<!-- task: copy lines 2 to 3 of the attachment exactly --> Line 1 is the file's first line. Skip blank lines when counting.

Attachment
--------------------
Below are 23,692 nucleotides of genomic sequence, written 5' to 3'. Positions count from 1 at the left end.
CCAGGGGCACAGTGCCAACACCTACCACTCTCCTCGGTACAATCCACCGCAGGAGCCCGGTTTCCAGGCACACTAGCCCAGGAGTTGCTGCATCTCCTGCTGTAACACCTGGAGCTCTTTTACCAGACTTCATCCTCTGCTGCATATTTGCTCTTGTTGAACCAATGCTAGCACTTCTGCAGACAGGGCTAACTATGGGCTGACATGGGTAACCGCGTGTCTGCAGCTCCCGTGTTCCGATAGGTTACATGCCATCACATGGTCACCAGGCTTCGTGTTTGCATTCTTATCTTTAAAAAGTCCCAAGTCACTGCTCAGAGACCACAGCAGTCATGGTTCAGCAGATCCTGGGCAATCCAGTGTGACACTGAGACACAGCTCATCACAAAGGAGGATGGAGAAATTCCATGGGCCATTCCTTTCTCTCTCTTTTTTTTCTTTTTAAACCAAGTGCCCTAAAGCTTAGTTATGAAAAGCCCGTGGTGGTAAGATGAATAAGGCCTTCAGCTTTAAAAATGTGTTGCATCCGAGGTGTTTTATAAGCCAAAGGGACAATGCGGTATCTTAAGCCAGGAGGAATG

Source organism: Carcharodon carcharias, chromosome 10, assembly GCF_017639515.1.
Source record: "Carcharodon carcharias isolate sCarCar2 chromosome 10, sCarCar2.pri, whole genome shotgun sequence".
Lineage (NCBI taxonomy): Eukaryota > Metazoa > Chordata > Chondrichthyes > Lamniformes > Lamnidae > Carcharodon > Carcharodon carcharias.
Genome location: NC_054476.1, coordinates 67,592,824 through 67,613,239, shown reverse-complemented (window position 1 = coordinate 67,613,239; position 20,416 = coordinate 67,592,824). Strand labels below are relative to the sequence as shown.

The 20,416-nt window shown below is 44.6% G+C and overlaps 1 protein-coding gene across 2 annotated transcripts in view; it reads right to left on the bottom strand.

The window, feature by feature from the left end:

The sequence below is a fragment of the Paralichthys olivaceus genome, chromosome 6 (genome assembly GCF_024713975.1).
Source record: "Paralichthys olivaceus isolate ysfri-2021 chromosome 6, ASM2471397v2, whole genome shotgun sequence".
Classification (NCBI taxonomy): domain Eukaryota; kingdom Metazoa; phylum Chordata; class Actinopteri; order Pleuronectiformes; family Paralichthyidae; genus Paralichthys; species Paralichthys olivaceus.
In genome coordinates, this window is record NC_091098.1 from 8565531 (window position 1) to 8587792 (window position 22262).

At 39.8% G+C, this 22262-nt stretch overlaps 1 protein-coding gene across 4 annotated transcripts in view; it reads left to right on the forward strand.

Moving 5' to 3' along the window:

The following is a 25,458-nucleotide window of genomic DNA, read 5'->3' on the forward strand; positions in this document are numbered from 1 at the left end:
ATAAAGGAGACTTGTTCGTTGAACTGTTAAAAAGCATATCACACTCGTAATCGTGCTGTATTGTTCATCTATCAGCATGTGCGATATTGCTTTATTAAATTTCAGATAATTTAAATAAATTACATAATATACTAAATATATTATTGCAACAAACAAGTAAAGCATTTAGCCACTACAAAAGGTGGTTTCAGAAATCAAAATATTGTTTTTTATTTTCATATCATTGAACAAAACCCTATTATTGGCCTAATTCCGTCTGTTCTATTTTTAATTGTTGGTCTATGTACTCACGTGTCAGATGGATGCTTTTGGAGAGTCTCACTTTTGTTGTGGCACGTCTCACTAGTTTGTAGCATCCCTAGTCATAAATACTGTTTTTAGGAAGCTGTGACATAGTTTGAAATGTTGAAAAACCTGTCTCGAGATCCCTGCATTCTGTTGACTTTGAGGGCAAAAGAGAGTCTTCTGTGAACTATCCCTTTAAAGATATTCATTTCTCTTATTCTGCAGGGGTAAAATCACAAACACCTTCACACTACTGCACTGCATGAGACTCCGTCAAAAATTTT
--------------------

CCAGGGGCACAGTGCCAACACCTACCACTCTCCTCGGTACAATCCACCGCAGGAGCCCGGTTTCCAGGCACACTAGCCCAGGAGTTGCTGCATCTCCTGCTGTAACACCTGGAGCTCTTTTACCAGACTTCATCCTCTGCTGCATATTTGCTCTTGTTGAACCAATGCTAGCACTTCTGCAGACAGGGCTAACTATGGGCTGACATGGGTAACCGCGTGTCTGCAGCTCCCGTGTTCCGATAGGTTACATGCCATCACATGGTCACCAGGCTTCGTGTTTGCATTCTTATCTTTAAAAAGTCCCAAGTCACTGCTCAGAGACCACAGCAGTCATGGTTCAGCAGATCCTGGGCAATCCAGTGTGACACTGAGACACAGCTCATCACAAAGGAGGATGGAGAAATTCCATGGGCCATTCCTTTCTCTCTCTTTTTTTTCTTTTTAAACCAAGTGCCCTAAAGCTTAGTTATGAAAAGCCCGTGGTGGTAAGATGAATAAGGCCTTCAGCTTTAAAAATGTGTTGCATCCGAGGTGTTTTATAAGCCAAAGGGACAATGCGGTATCTTAAGCCAGGAGGAATG

Source organism: Carcharodon carcharias, chromosome 10, assembly GCF_017639515.1.